S: I know a bit about contemplative practices like centering prayer and lectio divina but what are ways that I might develop a deep intimacy with God.
SD: Here is how Richard Rohr describes this process: “The only way I know how to teach anyone to love God, and how I myself seek to love God, is to love what God loves, which is everything and everyone, including you and including me! “We love because God first loved us” (1 John 4:19). “If we love one another, God remains in us, and God’s love is brought to perfection in us” (1 John 4:12). Then we love with God’s infinite love that can always flow through us. We are able to love things for themselves and in themselves—and not for what they do for us. That takes both work and surrender. As we get ourselves out of the way, there is a slow but real expansion of consciousness. We are not the central reference point anymore. We love in greater and greater circles until we can finally do what Jesus did: love and forgive even our enemies.” You can see from Father Richard’s description how integrally loving God and seeing in a new way are different sides of the same coin. He describes the way we love everything as something we do by getting ourselves out of the way” — that is by ceasing seeing only from our ego identity.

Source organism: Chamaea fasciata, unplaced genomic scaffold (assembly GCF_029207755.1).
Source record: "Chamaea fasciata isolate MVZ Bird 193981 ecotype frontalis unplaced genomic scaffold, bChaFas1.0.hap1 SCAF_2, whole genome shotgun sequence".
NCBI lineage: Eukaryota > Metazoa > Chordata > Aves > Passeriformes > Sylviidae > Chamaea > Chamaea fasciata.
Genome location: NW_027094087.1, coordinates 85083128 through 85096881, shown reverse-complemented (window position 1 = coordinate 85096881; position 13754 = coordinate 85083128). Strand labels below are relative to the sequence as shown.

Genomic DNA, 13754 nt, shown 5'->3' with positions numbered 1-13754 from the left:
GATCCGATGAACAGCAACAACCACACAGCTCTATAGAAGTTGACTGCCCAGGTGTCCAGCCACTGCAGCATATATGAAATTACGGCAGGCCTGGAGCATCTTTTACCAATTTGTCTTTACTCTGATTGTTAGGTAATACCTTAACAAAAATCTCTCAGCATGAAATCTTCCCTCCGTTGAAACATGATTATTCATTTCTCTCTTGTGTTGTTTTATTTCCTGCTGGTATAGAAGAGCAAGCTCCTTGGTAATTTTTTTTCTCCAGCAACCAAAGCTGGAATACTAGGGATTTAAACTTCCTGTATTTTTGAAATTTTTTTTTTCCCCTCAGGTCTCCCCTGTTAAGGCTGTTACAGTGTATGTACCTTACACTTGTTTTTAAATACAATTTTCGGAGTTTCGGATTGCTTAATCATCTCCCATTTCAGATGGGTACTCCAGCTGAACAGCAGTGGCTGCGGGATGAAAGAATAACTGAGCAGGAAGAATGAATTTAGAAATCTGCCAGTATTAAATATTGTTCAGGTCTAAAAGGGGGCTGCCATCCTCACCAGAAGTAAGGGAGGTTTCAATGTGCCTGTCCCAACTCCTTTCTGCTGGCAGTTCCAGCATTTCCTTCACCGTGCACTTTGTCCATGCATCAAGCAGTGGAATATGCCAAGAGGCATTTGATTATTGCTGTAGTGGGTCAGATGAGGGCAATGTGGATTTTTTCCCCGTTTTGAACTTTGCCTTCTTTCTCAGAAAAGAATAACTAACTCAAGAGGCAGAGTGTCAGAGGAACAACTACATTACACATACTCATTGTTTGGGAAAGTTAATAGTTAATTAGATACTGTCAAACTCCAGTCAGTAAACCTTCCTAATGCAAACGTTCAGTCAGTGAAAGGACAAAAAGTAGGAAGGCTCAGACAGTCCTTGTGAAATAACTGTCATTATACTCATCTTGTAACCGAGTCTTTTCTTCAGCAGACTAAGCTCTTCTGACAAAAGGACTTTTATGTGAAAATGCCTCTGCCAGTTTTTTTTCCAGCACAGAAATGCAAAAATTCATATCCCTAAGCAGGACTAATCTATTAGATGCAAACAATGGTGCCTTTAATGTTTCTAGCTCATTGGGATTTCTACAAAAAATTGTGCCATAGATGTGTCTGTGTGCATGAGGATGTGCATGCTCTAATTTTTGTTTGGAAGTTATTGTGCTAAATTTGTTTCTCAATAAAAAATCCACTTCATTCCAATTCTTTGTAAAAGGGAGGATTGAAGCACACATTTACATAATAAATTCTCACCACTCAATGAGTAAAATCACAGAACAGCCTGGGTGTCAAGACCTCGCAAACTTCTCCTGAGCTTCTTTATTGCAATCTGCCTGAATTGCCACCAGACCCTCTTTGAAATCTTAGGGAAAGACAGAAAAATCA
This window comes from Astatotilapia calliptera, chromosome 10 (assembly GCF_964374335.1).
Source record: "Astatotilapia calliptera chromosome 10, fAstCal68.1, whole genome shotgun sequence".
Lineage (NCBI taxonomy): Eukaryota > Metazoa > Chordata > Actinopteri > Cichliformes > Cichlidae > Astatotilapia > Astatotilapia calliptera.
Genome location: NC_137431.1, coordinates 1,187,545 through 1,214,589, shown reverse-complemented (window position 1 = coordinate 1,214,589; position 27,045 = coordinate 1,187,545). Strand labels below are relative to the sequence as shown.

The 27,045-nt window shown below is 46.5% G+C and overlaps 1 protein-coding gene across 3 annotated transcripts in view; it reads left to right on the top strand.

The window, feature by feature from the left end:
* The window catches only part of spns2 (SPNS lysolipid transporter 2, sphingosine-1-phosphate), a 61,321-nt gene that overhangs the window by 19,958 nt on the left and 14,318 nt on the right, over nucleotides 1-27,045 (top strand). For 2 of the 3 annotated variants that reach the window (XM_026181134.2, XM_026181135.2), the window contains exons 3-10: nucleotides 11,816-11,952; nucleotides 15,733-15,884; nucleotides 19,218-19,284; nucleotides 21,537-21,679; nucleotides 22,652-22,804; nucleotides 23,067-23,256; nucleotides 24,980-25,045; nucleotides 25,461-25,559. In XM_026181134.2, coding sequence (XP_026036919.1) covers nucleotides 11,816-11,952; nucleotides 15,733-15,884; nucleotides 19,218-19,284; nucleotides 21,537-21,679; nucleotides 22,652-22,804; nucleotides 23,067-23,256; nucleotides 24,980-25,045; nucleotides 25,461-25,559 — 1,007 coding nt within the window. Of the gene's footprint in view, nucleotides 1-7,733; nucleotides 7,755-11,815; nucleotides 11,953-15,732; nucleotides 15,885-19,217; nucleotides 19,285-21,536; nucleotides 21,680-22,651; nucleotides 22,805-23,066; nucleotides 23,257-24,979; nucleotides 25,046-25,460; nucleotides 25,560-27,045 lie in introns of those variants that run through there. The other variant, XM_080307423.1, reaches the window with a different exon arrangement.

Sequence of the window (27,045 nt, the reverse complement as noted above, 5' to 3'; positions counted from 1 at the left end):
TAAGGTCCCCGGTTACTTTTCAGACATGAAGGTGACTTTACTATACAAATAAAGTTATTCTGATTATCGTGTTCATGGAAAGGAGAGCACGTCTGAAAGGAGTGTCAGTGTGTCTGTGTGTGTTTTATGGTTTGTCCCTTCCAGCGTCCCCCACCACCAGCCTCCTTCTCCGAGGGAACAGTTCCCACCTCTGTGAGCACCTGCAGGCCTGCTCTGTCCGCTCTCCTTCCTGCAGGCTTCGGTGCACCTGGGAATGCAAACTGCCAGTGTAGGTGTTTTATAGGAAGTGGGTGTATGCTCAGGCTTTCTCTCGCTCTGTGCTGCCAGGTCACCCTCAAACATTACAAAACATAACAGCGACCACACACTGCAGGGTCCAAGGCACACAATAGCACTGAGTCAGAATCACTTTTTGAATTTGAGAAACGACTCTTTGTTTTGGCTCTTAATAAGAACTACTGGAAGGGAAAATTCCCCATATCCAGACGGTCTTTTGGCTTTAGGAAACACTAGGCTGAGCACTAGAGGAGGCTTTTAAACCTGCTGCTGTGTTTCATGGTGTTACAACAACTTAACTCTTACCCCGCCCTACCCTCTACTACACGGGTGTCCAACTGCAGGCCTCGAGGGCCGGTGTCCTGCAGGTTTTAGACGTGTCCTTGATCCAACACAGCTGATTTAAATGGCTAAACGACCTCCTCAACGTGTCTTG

S: The Bible talks about being born again, is this what it means to be born again to realize one is not just one’s ego identity.
SD: This is true but perceiving with the mind of Christ is an ongoing developmental process. Its evolving nature means that this realization, or being born again, is something that must happen over and over again. An initial state experience of unity and boundlessness, a glimpse of seeing with the mind of Christ if you will, is often what puts one on a spiritual journey path, but it is the beginning of the path to experience the mind of Christ not the end.
S: Are their difficulties I need to be aware of as I try to more deeply engage with practices for the contemplative journey?
SD: A pitfall on our evolving spiritual journey is to become attached to a state experience and stay stuck there. When this happens rather than growing into being transformed into seeing with the mind of Christ we can develop a rigid ego self identity, with a religiosity like the Pharisees, so we think we have an exclusive experience of the truth. We reify our own experience rather than seeing it as a mere glimpse of the infinite. When we do that we reinforce our ego identity as a saved person or a spiritual person. In fact, the whole object of our our glimpses of the infinite, which do allow us to feel reborn, are for these spiritual glimpses to put us on the journey to become free from being a slave to our ego identity, not to serve as motivations to become more attached to an image of how we would like to see ourselves.